Showing posts with label homesteading. Show all posts
Showing posts with label homesteading. Show all posts

17 June 2015

independence days (bi)weekly challenge

I'm joining Aubrey again this week for my (almost) bi-weekly independence days post.

1. Plant something:  We are still planting regularly--last week we planted many more cabbage and broccoli starts, as well as carrots, cukes, beets and more.  Also some extra lettuce starts we had.  The little ones like to help, so I spend some time re-planting (by hand) the seedlings that don't quite make it in the planter the right way.  But this tool has been so helpful to us on our farm--since we have no employees and Adam and I do everything.  Also, without irrigation, it's a great way to get the seedlings some water as we plant.

2. Harvest something:  It is a slightly slower start to our season, but we are enjoying fresh spinach daily and a friend helped me harvest our chamomile to dry for winter.  This afternoon, I'll be harvesting for our first farmers' market tomorrow!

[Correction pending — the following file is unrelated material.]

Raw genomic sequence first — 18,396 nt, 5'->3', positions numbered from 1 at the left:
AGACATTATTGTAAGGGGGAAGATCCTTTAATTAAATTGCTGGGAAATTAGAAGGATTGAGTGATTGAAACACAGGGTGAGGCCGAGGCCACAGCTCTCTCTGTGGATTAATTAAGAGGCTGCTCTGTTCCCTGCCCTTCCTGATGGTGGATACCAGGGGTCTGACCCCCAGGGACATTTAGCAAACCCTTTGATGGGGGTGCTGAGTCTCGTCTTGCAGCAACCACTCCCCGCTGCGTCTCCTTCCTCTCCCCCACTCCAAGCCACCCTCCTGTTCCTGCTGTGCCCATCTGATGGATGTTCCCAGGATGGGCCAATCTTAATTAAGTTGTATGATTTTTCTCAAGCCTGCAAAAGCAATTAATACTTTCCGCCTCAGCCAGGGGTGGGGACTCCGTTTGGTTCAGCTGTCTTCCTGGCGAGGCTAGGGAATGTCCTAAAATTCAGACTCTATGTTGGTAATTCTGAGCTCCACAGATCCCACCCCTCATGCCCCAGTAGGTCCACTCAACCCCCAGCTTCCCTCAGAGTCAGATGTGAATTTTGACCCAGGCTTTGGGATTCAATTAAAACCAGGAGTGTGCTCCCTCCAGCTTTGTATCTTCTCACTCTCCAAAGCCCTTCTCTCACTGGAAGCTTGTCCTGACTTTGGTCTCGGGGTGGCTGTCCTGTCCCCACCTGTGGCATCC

3. Preserve something:  The chamomile above was air dried to store for teas and soap-making next winter.  

4. Waste not (what have you reused, recycled, or repurposed instead of throwing it away or buying new?):  With a humble farmsteading budget, we do this all the time rather than buying new.  Adam needed a new slow-moving vehicle sign for the hay wagon, so he took a bright red, broken harvest bucket and made one.  The signs I hang for farmers' market are supposed to be hung with zip-ties, but baling twine from old hay bales worked just as good.  We will be repainting signs we already have for markets and the farmstand.

5. Want not (besides what you reported under "preserve something", what else have you done to prepare for the future or become more self sufficient? What new skills are you learning?):
For the past 8 years, we have been steadily working towards putting up our own hay.  This has meant bartering with neighboring farmers to do haying for us, then bartering for our own baler and other equipment and the past couples years, with the exception of hiring a friend to mow the fields for us, we put up our hay on our own.  Adam would love to be able to rent more hay land and mow them himself, so he is always on the lookout for the equipment we need and we hope to find used equipment we can afford someday.  It takes the whole family to do this and our kids work so hard helping us get this done.  

6. Build community food systems:  Our markets start this week!  We attend two small markets where we bring our pastured pork, maple syrup, veggies and eggs.